Features

End of a ruthless era

"End of a ruthless era" Continued...

Issue: "Endings & beginnings," Jan. 13, 2007

In Detroit, grief mixed with gladness as many in the crowd spoke of horrors they endured under Saddam's oppressive hands. Yahia Al-Aboudi, 60, told the Detroit Free Press that members of the dictator's regime hanged him from a ceiling and beat him. Abdulanir Jumaa, 42, said the scars on his arm and legs were inflicted during an 11-year imprisonment in the Abu Ghraib jail in Baghdad. Ali Al-Nassiri, 50, remembered two brothers killed by Saddam's regime. Dave Alwatan, 32, said Saddam's forces also tortured and killed members of his family: "Peace . . . now there will be peace for my family."

But not all who suffered in Iraq supported the execution. Joseph Kassab, who fled Iraq in his early 20s and now heads the Chaldean Federation of America, said his group, which serves many Catholics, opposed Saddam's execution because it opposes all taking of human life. The group's position is consistent with the Vatican, which issued a statement denouncing the execution as "tragic."

Christians disagree on whether the death penalty should have been applied to Saddam, notes Middle East expert Walid Phares, but they should acknowledge the Iraqi government's authority to carry out justice. "Saddam Hussein is not an ordinary person. He conducted mass murder and horrific crimes. The victims were in the tens of thousands, maybe close to a million over 30 years. He represents a criminal ideology and behavior comparable to Nazism. Hence, when the overwhelming majority of Iraqis decided, through voting, forming a government and a judiciary, to consider him a war criminal, a death sentence is a logical outcome."

But the "blink of an eye" execution may challenge government unity. Kurds in the government called for a delay so that Saddam could be tried on the larger war crimes Saddam committed in the north, where as many as 100,000 Kurds were killed under his regime and thousands were gassed to death during the Iran-Iraq war. Nouri al-Maliki, prime minister and head of the ruling Shiite coalition, pressed for the quick execution, voiding a constitutional procedure that required a three-man presidency council-composed of a Kurd, a Sunni, and a Shiite-to all vote for the hanging.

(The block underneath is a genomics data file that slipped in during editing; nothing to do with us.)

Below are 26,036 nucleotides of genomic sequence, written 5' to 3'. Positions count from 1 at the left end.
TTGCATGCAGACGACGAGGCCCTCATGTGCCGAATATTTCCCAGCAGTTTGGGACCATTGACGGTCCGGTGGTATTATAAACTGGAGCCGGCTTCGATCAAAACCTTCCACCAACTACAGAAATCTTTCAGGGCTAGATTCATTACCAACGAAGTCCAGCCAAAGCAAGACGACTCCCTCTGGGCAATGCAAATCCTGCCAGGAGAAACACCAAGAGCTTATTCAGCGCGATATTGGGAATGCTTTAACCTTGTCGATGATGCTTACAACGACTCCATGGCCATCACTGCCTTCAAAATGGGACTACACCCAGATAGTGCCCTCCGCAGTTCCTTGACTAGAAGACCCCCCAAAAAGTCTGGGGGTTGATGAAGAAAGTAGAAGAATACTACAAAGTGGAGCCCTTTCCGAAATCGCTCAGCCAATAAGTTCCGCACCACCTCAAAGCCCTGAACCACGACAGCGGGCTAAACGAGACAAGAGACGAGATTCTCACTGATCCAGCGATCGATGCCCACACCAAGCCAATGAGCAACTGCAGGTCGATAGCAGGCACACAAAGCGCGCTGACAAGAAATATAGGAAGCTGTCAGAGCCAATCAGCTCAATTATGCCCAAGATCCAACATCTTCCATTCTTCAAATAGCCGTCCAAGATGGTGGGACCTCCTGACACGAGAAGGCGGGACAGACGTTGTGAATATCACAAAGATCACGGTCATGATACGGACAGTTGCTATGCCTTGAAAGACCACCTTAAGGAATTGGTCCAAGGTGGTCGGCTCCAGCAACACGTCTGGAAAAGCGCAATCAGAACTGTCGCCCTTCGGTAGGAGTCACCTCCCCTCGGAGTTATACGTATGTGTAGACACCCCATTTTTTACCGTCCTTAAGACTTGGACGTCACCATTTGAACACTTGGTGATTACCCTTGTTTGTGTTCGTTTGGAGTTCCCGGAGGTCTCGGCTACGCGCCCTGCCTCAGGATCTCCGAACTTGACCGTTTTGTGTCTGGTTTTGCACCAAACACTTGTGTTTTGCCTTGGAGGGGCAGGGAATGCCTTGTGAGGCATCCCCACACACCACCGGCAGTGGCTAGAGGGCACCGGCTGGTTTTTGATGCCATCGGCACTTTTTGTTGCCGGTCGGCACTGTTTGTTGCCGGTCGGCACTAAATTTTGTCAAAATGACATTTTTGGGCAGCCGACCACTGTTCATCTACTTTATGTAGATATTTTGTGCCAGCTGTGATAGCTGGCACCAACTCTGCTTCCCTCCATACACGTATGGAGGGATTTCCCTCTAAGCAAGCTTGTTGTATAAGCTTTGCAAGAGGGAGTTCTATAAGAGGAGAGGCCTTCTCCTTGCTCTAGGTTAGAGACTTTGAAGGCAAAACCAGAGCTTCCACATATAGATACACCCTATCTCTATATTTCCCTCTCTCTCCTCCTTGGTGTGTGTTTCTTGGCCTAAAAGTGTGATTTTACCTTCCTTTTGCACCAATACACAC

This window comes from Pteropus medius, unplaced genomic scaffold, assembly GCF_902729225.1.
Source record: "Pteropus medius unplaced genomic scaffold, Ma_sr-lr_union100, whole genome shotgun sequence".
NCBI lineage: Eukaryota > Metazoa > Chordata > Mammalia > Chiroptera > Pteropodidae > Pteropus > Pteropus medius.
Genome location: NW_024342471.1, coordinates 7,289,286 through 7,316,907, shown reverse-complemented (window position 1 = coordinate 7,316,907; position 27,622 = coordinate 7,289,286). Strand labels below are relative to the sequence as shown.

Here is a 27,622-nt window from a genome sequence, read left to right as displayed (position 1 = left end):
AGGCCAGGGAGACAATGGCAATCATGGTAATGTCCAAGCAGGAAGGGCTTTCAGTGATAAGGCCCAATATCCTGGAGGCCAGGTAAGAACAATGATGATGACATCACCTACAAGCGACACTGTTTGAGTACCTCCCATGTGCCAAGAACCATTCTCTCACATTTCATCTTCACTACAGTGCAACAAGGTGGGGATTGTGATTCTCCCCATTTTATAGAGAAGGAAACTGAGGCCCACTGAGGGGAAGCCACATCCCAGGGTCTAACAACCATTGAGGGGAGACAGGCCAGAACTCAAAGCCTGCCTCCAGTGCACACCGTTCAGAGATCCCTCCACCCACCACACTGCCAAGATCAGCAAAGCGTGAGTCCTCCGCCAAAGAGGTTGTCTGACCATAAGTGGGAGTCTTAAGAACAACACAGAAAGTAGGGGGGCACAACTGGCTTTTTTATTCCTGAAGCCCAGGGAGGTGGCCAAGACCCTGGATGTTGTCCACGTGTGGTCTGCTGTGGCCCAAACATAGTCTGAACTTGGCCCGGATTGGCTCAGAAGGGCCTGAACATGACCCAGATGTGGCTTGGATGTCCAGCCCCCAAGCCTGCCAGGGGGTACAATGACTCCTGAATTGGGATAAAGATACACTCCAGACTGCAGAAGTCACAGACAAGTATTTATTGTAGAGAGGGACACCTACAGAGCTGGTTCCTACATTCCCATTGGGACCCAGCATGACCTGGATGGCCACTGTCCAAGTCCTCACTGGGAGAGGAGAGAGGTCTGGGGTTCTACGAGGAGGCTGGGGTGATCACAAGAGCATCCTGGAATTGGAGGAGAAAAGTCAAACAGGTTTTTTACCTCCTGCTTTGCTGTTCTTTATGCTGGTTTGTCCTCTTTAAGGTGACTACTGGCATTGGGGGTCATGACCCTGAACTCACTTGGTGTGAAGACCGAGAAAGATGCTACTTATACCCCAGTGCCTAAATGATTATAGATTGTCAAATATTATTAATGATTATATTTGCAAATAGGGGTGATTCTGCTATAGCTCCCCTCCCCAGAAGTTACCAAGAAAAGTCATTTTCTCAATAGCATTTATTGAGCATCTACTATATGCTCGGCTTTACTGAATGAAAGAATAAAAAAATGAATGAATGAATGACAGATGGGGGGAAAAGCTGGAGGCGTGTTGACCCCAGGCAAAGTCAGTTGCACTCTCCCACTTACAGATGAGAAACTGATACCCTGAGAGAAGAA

"I would have wished that he had been tried for many other crimes," Phares said, "and that these crimes would have been shown to the world in a clearer manner. The U.S. public would have better understood why it was legitimate to end the regime of Saddam after all these massacres."

Also potentially lost in Saddam's death is the trail to his missing fortune, estimated at $29 billion. After a brief period of cooperation when first captured, Saddam refused to help investigators. They now want to interview two of Saddam's three daughters living in Jordan.

Iraqis like Ralph Ayer in Detroit also wonder about the fate of those who disappeared at Baathist hands: "They would take people off to jail and you would never see them again." Ayer, who attends a large Chaldean Catholic church, says he believes Saddam's punishment was just. Life under Saddam's rule, he said, was "miserable." He fled the misery after Baathist officials confiscated his family's business and home. Now an American citizen, and after years of hard work, he bought a hotel and a grocery store with his brother. He is married with one son, five daughters, and three grandchildren.

Ayer's children were among the family who gathered to watch live news coverage on the night of Saddam's execution. As he went to bed, Ayar says he couldn't stop thinking about the family member who was missing: "I was hoping I would see my father in my dreams."

The life of a dictator

1937: Saddam Hussein is born.

1957: Joins the Baath Party.

1959: Flees to Egypt after attempting to assassinate Iraq's ruler.

1963: Returns when Baath Party takes power but is imprisoned after Baath Party is ousted.

1967: Escapes prison and begins underground internal security group.

1968: Helps Baath Party regain power.

1979: Seizes power himself, purging Baathists.

1980: Invades Iran.

1986: Launches Anfal campaign against Kurds.

1990: Invades Kuwait.

1991: U.S.-led forces launch Gulf War, evicting Iraq from Kuwait.

2003: U.S.-led forces invade Iraq; Saddam captured.

2006: Convicted and hanged for the 1982 Dujail killings.

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